Four years after a giant sand dune swallowed a 6-year-old Illinois boy, the beach at Mount Baldy will be reopening on a date still to be determined. Indiana Dunes National Lakeshore Public Information Officer Bruce Rowe says three and a half years ago Mount Baldy started developing holes that scientists didn't know about.
Rowe says two research projects have been conducted at Mount Baldy. The first was by Indiana University Northwest. The study indicated the holes are being formed by trees that rot away under the dune.
The Indiana Geological Survey conducted a second extensive study using ground penetrating radar to try to determine how extensive the issue might be.
Indiana Dunes staff has been doing ranger-led hikes on the western edge of the dune for the last couple of years and will continue to do so.
Rowe says that people have been looking forward to being able to access this particular area of the dunes again. In the initial stage of the reopening, the National Park Service will heavily patrol the dune with park staff to ensure that people know that the dune is still closed except for ranger-led hikes.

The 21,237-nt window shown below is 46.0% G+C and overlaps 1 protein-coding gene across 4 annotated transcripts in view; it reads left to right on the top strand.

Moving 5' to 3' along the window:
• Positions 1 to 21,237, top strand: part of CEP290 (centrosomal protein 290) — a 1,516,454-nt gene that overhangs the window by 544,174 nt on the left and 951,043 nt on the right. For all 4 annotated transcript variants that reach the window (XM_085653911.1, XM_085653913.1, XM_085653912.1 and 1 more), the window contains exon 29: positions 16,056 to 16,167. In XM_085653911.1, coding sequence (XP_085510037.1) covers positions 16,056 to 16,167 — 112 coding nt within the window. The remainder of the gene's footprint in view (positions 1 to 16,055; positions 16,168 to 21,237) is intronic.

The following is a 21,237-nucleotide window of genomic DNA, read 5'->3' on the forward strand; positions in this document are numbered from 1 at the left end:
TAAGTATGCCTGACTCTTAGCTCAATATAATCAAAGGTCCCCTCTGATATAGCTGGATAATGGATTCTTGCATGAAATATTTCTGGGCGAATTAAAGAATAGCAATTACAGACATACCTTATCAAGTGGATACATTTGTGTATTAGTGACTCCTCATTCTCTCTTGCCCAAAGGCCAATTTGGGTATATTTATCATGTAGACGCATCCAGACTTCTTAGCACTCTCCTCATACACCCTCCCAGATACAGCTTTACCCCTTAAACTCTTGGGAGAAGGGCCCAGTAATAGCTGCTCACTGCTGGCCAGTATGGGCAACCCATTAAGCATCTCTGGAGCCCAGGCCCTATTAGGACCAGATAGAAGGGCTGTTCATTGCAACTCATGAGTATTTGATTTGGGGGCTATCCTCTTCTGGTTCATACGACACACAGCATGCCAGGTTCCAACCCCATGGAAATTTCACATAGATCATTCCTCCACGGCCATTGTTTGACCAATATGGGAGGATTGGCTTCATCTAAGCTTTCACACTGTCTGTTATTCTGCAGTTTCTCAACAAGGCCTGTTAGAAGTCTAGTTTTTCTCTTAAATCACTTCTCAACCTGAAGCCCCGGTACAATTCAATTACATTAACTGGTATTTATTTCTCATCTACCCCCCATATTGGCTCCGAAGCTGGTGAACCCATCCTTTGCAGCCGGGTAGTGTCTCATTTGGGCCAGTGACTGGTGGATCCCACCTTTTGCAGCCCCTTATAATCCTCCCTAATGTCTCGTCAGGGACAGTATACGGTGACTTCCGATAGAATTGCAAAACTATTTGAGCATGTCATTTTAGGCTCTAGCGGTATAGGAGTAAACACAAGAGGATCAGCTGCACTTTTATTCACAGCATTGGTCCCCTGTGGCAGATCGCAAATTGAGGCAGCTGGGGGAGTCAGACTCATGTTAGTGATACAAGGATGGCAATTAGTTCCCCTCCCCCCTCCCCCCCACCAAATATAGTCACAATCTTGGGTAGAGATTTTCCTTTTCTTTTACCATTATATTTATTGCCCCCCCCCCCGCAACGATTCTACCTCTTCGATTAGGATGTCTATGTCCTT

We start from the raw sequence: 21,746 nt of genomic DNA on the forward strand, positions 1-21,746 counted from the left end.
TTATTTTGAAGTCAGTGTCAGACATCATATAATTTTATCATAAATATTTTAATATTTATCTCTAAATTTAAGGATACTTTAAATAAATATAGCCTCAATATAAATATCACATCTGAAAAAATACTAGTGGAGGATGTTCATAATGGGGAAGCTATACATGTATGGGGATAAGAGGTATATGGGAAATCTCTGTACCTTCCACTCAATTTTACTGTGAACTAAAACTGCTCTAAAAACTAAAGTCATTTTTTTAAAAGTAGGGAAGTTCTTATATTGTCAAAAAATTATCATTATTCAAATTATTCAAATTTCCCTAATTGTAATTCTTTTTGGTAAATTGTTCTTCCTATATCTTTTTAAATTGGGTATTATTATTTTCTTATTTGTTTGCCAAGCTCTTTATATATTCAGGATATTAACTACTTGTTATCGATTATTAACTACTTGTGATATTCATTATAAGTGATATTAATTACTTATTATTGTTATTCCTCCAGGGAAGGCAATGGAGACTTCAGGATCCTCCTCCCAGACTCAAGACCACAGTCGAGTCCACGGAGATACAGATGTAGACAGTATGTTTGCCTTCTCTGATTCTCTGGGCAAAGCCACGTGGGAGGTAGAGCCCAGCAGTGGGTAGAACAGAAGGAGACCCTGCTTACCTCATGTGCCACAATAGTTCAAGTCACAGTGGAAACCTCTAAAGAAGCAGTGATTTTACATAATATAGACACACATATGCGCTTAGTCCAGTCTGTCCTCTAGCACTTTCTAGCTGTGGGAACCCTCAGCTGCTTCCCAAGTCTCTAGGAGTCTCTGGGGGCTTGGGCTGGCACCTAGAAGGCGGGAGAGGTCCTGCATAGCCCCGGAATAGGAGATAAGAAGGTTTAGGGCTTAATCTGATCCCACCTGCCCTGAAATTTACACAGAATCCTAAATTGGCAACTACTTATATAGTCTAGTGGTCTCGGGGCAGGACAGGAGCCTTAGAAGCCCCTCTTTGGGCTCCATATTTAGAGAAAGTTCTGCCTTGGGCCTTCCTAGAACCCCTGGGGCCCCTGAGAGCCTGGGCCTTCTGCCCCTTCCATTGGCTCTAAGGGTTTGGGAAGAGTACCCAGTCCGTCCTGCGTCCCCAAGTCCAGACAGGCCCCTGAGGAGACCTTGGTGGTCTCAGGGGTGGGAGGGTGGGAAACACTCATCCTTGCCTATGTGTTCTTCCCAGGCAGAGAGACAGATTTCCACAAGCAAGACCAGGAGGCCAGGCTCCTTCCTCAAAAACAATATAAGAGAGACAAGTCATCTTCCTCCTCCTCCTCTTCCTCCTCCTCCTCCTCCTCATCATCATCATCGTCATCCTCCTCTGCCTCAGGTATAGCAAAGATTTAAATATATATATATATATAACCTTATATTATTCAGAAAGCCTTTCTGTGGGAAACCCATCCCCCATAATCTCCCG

Rowe says a new pathway also needs to be created from the existing trail to the beach. There used to be a set of wooden steps, but they were taken out by a storm about two years ago. Heavy equipment will be used to make a sand ramp from the path down to the beach, which is about 15 to 20 feet below.
Rowe says as soon as an exact date is set for the reopening, the National Park Service will announce it.